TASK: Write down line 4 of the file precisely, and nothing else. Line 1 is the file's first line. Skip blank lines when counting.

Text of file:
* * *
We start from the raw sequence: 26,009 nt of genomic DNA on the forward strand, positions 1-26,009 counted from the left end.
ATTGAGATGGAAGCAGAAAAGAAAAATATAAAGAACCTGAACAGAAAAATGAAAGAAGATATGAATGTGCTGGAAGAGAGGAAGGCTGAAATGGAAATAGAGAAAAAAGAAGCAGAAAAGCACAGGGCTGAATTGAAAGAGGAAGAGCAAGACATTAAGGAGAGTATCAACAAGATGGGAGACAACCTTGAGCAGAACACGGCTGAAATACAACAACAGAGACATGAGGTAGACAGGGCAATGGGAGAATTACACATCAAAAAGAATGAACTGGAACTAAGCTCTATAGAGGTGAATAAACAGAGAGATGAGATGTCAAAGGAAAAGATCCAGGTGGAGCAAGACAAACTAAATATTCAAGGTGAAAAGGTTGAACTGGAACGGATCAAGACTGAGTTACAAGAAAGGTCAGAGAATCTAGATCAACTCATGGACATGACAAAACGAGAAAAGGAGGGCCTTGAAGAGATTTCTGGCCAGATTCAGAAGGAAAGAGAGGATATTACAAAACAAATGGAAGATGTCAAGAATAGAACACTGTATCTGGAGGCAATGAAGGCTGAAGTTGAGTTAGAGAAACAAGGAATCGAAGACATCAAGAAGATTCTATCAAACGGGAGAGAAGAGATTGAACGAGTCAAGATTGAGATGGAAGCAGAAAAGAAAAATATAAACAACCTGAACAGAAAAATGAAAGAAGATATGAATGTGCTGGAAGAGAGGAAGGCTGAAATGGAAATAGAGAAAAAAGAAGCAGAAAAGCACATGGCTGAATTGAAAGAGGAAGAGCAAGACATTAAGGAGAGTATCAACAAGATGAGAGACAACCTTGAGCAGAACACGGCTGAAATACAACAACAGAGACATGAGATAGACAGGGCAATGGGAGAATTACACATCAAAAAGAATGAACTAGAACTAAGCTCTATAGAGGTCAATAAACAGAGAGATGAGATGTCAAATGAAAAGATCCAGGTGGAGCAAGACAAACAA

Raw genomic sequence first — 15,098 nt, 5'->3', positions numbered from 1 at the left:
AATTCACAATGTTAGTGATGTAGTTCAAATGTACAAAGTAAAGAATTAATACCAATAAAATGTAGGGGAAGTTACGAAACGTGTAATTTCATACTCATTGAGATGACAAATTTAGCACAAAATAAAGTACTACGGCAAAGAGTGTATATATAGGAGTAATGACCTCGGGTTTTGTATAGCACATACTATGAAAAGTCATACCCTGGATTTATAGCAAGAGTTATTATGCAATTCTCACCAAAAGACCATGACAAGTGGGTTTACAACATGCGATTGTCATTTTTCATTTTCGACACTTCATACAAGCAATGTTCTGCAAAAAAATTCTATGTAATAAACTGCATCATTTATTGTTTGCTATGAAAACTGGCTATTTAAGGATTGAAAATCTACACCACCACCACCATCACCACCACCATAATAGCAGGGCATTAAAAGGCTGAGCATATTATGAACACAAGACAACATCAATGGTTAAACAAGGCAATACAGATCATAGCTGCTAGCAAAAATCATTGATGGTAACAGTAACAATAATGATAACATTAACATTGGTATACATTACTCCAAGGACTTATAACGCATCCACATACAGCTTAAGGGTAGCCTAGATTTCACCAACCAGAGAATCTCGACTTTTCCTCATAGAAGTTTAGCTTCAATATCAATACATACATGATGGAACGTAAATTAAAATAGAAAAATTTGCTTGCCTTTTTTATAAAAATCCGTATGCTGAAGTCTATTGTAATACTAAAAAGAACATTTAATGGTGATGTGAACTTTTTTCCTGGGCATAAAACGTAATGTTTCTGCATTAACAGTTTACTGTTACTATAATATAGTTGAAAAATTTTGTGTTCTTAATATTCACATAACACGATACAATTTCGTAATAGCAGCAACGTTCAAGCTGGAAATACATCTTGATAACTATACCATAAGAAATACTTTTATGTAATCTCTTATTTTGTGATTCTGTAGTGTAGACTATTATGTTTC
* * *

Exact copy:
AATTCACAATGTTAGTGATGTAGTTCAAATGTACAAAGTAAAGAATTAATACCAATAAAATGTAGGGGAAGTTACGAAACGTGTAATTTCATACTCATTGAGATGACAAATTTAGCACAAAATAAAGTACTACGGCAAAGAGTGTATATATAGGAGTAATGACCTCGGGTTTTGTATAGCACATACTATGAAAAGTCATACCCTGGATTTATAGCAAGAGTTATTATGCAATTCTCACCAAAAGACCATGACAAGTGGGTTTACAACATGCGATTGTCATTTTTCATTTTCGACACTTCATACAAGCAATGTTCTGCAAAAAAATTCTATGTAATAAACTGCATCATTTATTGTTTGCTATGAAAACTGGCTATTTAAGGATTGAAAATCTACACCACCACCACCATCACCACCACCATAATAGCAGGGCATTAAAAGGCTGAGCATATTATGAACACAAGACAACATCAATGGTTAAACAAGGCAATACAGATCATAGCTGCTAGCAAAAATCATTGATGGTAACAGTAACAATAATGATAACATTAACATTGGTATACATTACTCCAAGGACTTATAACGCATCCACATACAGCTTAAGGGTAGCCTAGATTTCACCAACCAGAGAATCTCGACTTTTCCTCATAGAAGTTTAGCTTCAATATCAATACATACATGATGGAACGTAAATTAAAATAGAAAAATTTGCTTGCCTTTTTTATAAAAATCCGTATGCTGAAGTCTATTGTAATACTAAAAAGAACATTTAATGGTGATGTGAACTTTTTTCCTGGGCATAAAACGTAATGTTTCTGCATTAACAGTTTACTGTTACTATAATATAGTTGAAAAATTTTGTGTTCTTAATATTCACATAACACGATACAATTTCGTAATAGCAGCAACGTTCAAGCTGGAAATACATCTTGATAACTATACCATAAGAAATACTTTTATGTAATCTCTTATTTTGTGATTCTGTAGTGTAGACTATTATGTTTC